Sexual anxiety and projections are a common, even universal, feature of societal "core dangers". Quite why this is so is open to speculation, but one can claim that such anxieties powerfully feed upon, and create images of, transgression and corrosion, positing a dangerous body/ activity/Other who personifies the threat. It is telling that, for example, the social purity movements of the nineteenth century placed so much emphasis on sexual impropriety, prostitution, and disease. Images of unruly sexual contagion have been referred to in connection with the crowd and hinted at in the different kind of "unbounded pleasure" inferred in relation to the addict. At a general level, sexuality was eminently linkable to the logic of degeneration and its bio-political domains of population, pathology, and heredity; Gilman (Chamberlain & Gilman, 1985) claims that "No realm of human experience is so closely tied to the concept of degeneration as that of sexuality" (p. 191). An erosion, or even seizure, of power by this Other was the worst prospect for society. "Homosexuals" (I use the term for shorthand, although it covers a number of others in the nineteenth-century vocabulary of deviance)6 were considered by some to represent the ultimate spectre of degeneration, with same-sex desire constituting those "dark places" (itself, a Gothic, potentially racial, image) of the psychic and social worlds. So positioned, between criminality, decadence, and fear, it was peculiarly difficult for such subjects to answer back or to gain a voice; "Any actual or political challenge from such marked-out groups was neutralised by the charge of degeneracy" (Greensdale, 1994, p. 18). Whilst I limit my discussion chiefly to sexology and its implications, medicine was by no means the only plane within which the "problem" and "danger" of same-sex desire was highlighted.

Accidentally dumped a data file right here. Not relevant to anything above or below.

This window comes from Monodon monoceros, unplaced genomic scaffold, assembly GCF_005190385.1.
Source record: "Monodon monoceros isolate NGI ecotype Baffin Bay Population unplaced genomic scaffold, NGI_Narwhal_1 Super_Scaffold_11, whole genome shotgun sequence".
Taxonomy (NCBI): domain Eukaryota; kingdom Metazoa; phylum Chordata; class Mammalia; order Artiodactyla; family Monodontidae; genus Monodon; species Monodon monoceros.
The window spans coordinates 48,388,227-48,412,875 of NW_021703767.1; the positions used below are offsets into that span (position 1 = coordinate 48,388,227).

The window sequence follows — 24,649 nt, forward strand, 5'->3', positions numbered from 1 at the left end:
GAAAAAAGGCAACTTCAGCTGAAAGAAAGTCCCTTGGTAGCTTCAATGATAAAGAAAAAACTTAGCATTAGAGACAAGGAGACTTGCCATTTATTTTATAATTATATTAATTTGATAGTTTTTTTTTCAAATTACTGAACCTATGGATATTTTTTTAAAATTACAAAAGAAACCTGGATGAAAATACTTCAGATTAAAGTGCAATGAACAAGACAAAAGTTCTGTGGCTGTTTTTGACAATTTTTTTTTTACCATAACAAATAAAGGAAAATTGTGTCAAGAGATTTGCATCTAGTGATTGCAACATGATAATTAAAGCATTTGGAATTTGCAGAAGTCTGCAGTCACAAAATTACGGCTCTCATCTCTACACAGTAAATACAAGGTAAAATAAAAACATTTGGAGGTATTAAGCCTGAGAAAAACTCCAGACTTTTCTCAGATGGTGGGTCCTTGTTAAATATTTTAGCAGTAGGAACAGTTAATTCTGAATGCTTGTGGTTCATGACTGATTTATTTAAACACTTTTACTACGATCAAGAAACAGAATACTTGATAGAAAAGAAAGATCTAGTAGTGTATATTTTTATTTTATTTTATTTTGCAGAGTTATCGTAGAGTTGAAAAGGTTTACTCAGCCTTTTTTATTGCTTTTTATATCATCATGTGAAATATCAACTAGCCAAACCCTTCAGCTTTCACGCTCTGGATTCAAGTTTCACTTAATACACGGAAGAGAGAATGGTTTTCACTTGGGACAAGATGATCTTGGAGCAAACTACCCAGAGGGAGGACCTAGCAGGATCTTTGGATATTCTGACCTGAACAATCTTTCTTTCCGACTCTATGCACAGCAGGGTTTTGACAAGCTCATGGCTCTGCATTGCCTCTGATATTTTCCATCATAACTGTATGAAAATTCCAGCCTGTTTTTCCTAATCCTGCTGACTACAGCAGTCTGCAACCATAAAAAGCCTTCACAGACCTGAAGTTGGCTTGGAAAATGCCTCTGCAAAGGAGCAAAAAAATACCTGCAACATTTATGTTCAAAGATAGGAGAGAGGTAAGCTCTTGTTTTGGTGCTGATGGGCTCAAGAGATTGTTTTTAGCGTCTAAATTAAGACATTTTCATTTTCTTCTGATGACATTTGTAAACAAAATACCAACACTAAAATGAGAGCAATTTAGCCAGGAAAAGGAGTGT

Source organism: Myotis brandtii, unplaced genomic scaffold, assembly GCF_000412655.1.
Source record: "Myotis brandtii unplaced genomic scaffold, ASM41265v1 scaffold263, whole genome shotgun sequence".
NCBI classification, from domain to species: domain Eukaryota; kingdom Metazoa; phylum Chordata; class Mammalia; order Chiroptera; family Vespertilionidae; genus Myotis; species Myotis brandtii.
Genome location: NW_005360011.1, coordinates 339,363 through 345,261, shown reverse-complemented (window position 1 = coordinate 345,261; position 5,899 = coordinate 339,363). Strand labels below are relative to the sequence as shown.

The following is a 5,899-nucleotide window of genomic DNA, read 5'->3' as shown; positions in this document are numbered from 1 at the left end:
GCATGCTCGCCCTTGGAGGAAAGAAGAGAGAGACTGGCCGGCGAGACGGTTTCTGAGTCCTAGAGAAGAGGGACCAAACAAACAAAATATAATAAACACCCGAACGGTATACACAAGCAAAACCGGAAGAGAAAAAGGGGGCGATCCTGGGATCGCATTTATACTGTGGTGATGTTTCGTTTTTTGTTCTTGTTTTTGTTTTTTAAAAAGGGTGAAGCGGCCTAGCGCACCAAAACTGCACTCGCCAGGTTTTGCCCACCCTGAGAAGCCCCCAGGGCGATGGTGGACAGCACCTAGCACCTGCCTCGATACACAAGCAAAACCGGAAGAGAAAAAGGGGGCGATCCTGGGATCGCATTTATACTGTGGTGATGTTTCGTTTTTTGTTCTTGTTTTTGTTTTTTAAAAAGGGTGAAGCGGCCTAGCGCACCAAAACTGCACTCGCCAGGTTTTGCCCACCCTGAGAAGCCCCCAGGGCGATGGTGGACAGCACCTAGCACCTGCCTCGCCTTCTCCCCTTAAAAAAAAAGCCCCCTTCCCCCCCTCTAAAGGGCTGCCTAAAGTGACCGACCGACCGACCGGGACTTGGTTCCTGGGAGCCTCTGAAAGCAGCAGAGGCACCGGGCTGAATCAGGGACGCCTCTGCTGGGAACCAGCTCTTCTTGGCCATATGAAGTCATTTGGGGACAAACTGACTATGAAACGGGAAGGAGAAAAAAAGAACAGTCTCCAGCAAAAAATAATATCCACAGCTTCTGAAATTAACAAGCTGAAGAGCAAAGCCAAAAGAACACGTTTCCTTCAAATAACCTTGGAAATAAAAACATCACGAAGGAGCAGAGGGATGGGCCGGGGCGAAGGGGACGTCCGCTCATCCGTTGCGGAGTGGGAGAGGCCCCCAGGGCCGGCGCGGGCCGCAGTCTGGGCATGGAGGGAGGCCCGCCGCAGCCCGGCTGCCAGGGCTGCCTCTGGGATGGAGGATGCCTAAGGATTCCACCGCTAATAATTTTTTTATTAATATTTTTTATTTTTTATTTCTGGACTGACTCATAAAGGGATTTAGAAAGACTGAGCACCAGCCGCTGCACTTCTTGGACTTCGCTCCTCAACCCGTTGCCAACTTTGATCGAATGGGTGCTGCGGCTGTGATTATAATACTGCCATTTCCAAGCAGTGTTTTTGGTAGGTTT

The nineteenth-century science of sexology was integral to the carving up of the new territory of psychiatry. Although it is easy now to regard psychopathia sexualis as an obsolete science, it had widespread influence, including the formation of psychoanalysis (Freud borrowed extensively from it, whilst transforming its terms) and on many taken-for-granted post-Victorian representations of sexuality (Bland & Doan, 1998). In an over-dramatic yet interesting claim, Foucault (1979b) argues that medicine effectively "invented" the homosexual (he cites 1870 as its birth date), in so far it was only from this moment in time, supposedly, that "homosexual became a personage, a past, a case history, a life form and a morphology, with an indiscreet anatomy and possibly a mysterious physiology . The sodomite had been a temporary aberration; the homosexual was now a species" (p. 43). In his view, sexology represented a generative way of specifying individuals, classifying natures, and identifying disorders, the realm of "perversions". Similarly, Reed (2001) traces the move from "acts to natures", "sodomites to homosexuals", and the significance of the gathering of new kinds of "evidence" in psychiatry and sexology, including the use of the deviant "case study" as exemplar and iconographic devices (e.g., photographs) as identifiers of "types".
Sexology classified bodies, defining the true nature of feminine and masculine beings and, by complement, identified those beings who veered off into inversion or deviation; "Healthy subjects—structurally equivalent and behaviourally similar—would behave rationally and appropriately" (Gilbert, 2007, p. 6). In this regard, sexology is relatable to the processes of "normalising judgment" and "hierarchical observation" identified by Foucault (1977) in his notion of the "disciplinary society". As for nineteenth-century and fin de siecle anxiety, Showalter (1990) describes the panoply of fears that ran through England, especially those that threatened cherished belief in the separate spheres and proper places of men and women. Was England in danger of becoming feminised from within and losing its virility? Showalter draws connections between fears of sexual erosion and those related to class challenges and racial "mixing"; likewise, Somerville (1994) emphasises the racial dimension in segregated America, with the twin pathologisation of the non-white body and the non-heterosexual body.